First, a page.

Here you will find lists of new books that are displayed on our New Books shelf each month.
You can also check out our Physics Library reading blog and discover what’s new in the world of reading!
August highlights — A revised edition of Emmy Noether’s Wonderful Theorem; In Praise of Simple Physics by Paul Nahin; David Bohm’s letters to three women; The Standard Model in a Nutshell by Goldberg; TASI 2015; Einstein’s Dice and Schrödinger’s Cat by Paul Halpern; new biographies of Ivar Giaever and Richard Garwin; lots of math-y physics and new ebooks from Springer and other publishers as well.
June highlights — “Rise of the Rocket Girls” by Holt; “Advances in Physics and Pueblo Pottery” by Harlow and Hanmon; “The Hunt for Vulcan” by Levenson; “The Radium Girls” by Hobson; a third biography of Ettore Majorana by Esposito; “The Only Woman in the Room” by Pollack; “The Origins of Everything” by Bercovici; gravity waves, lots of plasma books (for some reason) and a lot more. Just in time for summer reading.
March Highlights — “The Pope of Physics,” the new Fermi biography by Segrè and Hoerlin; “QBism” by von Baeyer; “Time Travel,” the latest offering by Gleick; “Einstein & Twentieth Century Politics” by Crockatt; “The Truthful Art,” a book about communication ; and several especially large tomes: “Particles and Quantum Fields” by Kleinert (1591 pages), “The Physics of Solids” by Ketterson (1026 pages) and “Plasma Physics and Fusion Plasma Electrodynamics,” by Bers (a whopping 2511 pages in two volumes!) Time to hit the books!
December Highlights –“The Jazz of Physics” by Stephon Alexander; a new edition of “Cosmic Rays and Particle Physics” by Thomas Gaisser; “Einstein at Home” (recollections of his housekeeper); Werner and Elizabeth Heisenberg’s letters in “My Dear Li : Correspondence 1937-1946”; “Women in Science” by Laura Ignotofsky, which includes a short profile of Sau Lan Wu; and a cartoon guide to quarks. All that and much more!
October Highlights — A Singularly Unfeminine Profession by Mary Gaillard; Black Hole Blues by Janna Levin; and my nominee for best book title ever: Why Quark Rhymes with Pork – a collection of N. David Mermin’s columns from Physics Today.
August Highlights: Tunnel Visions – revisit the death of the SSC; Joseph Conlon’s new string theory book (reviewed by Gary Shiu); Life on the Edge – a new book about quantum biology; Trick or Truth – essay winners that ponder whether math is real or just a trick and what does it have to do with physics?; and Path Integrals for Pedestrians. These great books and many more await on the August new books list..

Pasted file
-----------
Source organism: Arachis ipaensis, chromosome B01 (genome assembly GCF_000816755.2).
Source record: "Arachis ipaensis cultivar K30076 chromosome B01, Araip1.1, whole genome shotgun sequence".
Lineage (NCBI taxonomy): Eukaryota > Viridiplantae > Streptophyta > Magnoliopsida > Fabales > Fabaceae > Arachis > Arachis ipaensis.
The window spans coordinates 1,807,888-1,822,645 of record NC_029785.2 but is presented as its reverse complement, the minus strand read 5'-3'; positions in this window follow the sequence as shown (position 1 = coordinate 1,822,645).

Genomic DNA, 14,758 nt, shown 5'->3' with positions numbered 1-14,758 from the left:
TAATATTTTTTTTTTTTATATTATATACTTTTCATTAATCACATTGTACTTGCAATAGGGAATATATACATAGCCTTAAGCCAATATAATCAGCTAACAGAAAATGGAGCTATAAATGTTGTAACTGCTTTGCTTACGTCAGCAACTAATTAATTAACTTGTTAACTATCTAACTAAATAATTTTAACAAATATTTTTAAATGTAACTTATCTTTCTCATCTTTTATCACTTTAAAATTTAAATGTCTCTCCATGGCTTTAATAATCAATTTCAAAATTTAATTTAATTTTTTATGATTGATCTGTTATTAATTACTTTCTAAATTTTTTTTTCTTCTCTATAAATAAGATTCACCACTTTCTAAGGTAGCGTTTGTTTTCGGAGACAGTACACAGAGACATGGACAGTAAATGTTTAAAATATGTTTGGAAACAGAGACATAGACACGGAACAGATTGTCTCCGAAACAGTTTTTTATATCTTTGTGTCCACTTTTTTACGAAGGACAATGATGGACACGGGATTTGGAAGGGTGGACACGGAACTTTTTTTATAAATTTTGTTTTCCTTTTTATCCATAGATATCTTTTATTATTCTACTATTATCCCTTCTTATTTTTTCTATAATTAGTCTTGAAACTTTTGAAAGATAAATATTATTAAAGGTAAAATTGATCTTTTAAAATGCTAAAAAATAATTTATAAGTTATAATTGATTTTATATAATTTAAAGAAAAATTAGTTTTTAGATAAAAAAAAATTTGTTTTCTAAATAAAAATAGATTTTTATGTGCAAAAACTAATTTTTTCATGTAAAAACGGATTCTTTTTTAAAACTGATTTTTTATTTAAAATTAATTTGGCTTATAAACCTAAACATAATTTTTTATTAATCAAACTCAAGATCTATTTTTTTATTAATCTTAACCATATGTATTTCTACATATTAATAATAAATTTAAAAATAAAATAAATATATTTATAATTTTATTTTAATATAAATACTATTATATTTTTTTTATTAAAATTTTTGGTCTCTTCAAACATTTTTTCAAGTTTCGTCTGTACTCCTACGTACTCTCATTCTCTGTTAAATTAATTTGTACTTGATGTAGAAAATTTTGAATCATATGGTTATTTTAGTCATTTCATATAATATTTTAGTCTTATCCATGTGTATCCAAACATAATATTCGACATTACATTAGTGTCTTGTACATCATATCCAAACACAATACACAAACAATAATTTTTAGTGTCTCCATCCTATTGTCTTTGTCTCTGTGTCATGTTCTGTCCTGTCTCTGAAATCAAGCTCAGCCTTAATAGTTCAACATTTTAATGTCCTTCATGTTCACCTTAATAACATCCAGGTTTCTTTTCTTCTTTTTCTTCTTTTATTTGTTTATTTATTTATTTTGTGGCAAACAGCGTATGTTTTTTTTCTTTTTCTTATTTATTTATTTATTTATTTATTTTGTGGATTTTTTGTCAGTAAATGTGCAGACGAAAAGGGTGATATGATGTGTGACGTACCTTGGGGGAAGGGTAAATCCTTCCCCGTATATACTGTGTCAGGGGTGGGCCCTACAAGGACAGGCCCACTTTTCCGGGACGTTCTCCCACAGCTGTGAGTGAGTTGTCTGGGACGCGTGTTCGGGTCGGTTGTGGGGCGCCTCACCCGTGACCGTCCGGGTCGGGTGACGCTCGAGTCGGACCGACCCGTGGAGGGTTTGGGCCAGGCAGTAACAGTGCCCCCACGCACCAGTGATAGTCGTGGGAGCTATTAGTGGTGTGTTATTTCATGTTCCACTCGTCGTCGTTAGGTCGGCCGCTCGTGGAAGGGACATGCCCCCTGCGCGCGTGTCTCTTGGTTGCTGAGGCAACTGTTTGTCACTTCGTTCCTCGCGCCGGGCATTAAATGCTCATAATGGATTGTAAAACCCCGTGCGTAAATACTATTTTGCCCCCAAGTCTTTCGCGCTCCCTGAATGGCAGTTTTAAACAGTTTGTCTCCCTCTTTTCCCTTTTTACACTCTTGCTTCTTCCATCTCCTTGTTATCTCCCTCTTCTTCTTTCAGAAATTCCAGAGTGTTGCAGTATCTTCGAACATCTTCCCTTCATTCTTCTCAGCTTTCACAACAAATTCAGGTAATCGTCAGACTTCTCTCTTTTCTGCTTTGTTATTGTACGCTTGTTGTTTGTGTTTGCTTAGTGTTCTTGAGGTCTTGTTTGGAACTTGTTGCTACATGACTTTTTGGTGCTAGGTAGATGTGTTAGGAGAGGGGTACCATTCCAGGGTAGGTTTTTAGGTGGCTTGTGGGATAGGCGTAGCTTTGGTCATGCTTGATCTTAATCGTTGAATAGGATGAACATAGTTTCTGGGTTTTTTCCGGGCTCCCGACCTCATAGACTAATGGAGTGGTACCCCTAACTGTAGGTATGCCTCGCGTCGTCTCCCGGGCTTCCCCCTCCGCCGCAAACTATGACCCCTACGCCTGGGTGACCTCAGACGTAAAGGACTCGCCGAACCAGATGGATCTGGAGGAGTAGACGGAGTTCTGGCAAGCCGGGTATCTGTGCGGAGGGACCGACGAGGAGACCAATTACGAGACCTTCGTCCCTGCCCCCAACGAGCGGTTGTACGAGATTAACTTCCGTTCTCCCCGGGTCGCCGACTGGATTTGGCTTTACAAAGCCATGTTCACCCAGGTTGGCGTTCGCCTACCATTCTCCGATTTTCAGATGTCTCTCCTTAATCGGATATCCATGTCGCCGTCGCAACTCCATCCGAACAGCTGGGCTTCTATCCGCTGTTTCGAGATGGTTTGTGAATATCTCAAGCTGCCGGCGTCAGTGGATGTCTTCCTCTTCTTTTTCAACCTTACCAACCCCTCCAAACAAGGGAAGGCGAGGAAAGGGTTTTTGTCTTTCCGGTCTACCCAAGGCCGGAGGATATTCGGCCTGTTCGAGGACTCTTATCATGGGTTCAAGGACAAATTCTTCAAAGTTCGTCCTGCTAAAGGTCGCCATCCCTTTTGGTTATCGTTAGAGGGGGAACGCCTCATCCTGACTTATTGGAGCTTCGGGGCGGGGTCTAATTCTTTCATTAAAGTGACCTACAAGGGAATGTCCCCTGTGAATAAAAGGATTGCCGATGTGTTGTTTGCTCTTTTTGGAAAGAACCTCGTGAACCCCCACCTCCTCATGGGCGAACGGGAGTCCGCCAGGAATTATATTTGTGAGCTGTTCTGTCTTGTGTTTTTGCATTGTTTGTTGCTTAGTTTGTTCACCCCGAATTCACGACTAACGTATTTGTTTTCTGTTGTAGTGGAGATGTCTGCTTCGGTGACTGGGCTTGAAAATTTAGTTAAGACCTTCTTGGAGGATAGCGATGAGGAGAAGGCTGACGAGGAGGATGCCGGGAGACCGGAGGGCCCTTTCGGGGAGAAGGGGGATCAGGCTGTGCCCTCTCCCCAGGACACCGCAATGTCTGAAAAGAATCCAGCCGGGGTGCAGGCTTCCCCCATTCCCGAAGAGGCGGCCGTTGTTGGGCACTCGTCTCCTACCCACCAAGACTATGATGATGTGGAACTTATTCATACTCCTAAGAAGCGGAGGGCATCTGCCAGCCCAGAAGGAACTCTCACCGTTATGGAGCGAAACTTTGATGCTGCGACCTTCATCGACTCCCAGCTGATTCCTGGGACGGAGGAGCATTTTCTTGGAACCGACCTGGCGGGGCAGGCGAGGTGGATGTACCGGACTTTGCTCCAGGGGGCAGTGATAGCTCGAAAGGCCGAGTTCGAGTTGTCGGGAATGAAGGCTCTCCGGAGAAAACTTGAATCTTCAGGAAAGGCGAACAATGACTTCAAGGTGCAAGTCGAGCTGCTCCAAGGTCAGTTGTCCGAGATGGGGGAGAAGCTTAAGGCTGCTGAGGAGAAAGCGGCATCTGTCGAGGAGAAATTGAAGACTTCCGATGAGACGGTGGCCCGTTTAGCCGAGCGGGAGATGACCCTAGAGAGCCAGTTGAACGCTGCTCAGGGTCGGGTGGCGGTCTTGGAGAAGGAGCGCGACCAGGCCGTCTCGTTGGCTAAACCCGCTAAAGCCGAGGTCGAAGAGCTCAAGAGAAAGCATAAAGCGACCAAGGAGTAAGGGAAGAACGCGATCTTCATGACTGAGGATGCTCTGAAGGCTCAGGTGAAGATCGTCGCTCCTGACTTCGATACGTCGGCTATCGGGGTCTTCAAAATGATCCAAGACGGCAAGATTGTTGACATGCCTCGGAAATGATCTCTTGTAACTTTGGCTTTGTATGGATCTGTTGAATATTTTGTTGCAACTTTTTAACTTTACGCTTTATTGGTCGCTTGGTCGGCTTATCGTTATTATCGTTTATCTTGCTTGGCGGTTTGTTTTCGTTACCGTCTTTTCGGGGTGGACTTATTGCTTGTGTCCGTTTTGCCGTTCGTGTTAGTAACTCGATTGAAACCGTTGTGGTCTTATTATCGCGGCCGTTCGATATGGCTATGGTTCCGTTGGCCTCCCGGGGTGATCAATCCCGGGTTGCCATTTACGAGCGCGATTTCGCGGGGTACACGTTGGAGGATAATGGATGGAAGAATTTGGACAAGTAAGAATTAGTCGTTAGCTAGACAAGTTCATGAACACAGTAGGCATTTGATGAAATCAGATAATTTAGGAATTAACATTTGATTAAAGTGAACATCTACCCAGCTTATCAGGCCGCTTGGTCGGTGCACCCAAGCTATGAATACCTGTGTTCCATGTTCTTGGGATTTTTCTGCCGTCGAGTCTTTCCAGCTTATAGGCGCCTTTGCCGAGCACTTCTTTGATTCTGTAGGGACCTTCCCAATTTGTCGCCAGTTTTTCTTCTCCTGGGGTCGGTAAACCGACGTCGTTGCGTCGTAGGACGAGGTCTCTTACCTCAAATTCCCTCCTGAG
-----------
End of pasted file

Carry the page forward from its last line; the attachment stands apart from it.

July Highlights — A little bit for everybody this month. Revisit 20th century science in “Physics in a Mad World,” “The Physics of Ettore Majorana” and “Turing’s Cathedral.” There are new editions of old favorites, including Weinberg’s “Lectures on Quantum Mechanics”, Chen’s “Introduction to Plasma Physics and Controlled Fusion” and Jiles’ “Introduction to Magnetism and Magnetic Materials.”
May 2015 Highlights — Summer beach reading special! Golf! Hockey! Dinosaurs and dark matter! Bananas and primates! (wait – what??) And lots, lots more!
March 2016 Highlights — A new Planck biography , networking for nerds and a new edition of an old cosmology favorite.
November 2015 Highlights — Big Science (Hiltzik), A Beautiful Question (Wilczek), The Oxford Handbook of Soft Condensed Matter; and The Science of “The Big Bang Theory” (Zobel).
August 2015 Highlights — Steven Weinberg writes about the dawn of modern science in To Explain the World; Robert Crease and Alfred Goldhaber talk about the quantum in The Quantum Moment; and A.R.P. Rau talks about The Beauty of Physics.
June 2015 Highlights — Frank Close’s biography of Bruno Pontecorvo: Half-Life. You saw the movie now read the book: Travelling to Infinity by Jane Hawking. Particle Fever! And a dark chapter in physics: Serving the Reich by Phillip Ball.
April 2015 Highlights — Find your inner scientist in Eureka! by Chad Orzel, discover My Brief History by Stephen Hawking and think about the pleasure of reasoning and understanding with Laurence Viennot in Thinking in Physics.